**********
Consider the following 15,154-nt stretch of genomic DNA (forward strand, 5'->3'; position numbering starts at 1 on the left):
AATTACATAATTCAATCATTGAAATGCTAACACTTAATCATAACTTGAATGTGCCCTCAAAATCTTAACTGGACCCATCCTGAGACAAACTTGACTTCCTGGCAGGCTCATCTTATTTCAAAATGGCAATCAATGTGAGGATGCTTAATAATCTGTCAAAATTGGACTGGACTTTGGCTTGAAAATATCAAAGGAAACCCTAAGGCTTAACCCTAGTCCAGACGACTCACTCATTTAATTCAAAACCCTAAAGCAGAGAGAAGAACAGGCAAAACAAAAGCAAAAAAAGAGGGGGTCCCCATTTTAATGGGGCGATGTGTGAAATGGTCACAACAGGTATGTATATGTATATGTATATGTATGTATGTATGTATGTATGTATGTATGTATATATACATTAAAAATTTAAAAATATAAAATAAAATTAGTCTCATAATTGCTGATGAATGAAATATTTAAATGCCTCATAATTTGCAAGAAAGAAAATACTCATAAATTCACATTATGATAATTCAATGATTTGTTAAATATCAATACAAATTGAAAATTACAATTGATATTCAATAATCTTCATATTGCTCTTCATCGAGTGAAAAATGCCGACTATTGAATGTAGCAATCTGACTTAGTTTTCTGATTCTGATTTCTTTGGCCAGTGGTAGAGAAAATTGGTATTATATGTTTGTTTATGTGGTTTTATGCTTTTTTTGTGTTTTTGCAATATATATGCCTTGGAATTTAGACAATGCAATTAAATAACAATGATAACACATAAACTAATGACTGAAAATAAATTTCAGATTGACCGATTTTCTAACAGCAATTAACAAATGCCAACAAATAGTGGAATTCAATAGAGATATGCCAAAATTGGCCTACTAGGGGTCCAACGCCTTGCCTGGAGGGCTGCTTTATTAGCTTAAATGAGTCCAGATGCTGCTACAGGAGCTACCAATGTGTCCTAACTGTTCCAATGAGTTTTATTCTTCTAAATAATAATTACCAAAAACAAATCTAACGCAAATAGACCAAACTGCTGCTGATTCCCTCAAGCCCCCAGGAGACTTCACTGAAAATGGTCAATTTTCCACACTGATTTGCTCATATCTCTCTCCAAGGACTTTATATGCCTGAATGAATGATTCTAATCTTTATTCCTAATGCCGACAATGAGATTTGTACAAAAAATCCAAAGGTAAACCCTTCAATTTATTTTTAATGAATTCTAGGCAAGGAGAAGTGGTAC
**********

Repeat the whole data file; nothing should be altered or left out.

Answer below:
Consider the following 15,154-nt stretch of genomic DNA (forward strand, 5'->3'; position numbering starts at 1 on the left):
AATTACATAATTCAATCATTGAAATGCTAACACTTAATCATAACTTGAATGTGCCCTCAAAATCTTAACTGGACCCATCCTGAGACAAACTTGACTTCCTGGCAGGCTCATCTTATTTCAAAATGGCAATCAATGTGAGGATGCTTAATAATCTGTCAAAATTGGACTGGACTTTGGCTTGAAAATATCAAAGGAAACCCTAAGGCTTAACCCTAGTCCAGACGACTCACTCATTTAATTCAAAACCCTAAAGCAGAGAGAAGAACAGGCAAAACAAAAGCAAAAAAAGAGGGGGTCCCCATTTTAATGGGGCGATGTGTGAAATGGTCACAACAGGTATGTATATGTATATGTATATGTATGTATGTATGTATGTATGTATGTATGTATATATACATTAAAAATTTAAAAATATAAAATAAAATTAGTCTCATAATTGCTGATGAATGAAATATTTAAATGCCTCATAATTTGCAAGAAAGAAAATACTCATAAATTCACATTATGATAATTCAATGATTTGTTAAATATCAATACAAATTGAAAATTACAATTGATATTCAATAATCTTCATATTGCTCTTCATCGAGTGAAAAATGCCGACTATTGAATGTAGCAATCTGACTTAGTTTTCTGATTCTGATTTCTTTGGCCAGTGGTAGAGAAAATTGGTATTATATGTTTGTTTATGTGGTTTTATGCTTTTTTTGTGTTTTTGCAATATATATGCCTTGGAATTTAGACAATGCAATTAAATAACAATGATAACACATAAACTAATGACTGAAAATAAATTTCAGATTGACCGATTTTCTAACAGCAATTAACAAATGCCAACAAATAGTGGAATTCAATAGAGATATGCCAAAATTGGCCTACTAGGGGTCCAACGCCTTGCCTGGAGGGCTGCTTTATTAGCTTAAATGAGTCCAGATGCTGCTACAGGAGCTACCAATGTGTCCTAACTGTTCCAATGAGTTTTATTCTTCTAAATAATAATTACCAAAAACAAATCTAACGCAAATAGACCAAACTGCTGCTGATTCCCTCAAGCCCCCAGGAGACTTCACTGAAAATGGTCAATTTTCCACACTGATTTGCTCATATCTCTCTCCAAGGACTTTATATGCCTGAATGAATGATTCTAATCTTTATTCCTAATGCCGACAATGAGATTTGTACAAAAAATCCAAAGGTAAACCCTTCAATTTATTTTTAATGAATTCTAGGCAAGGAGAAGTGGTAC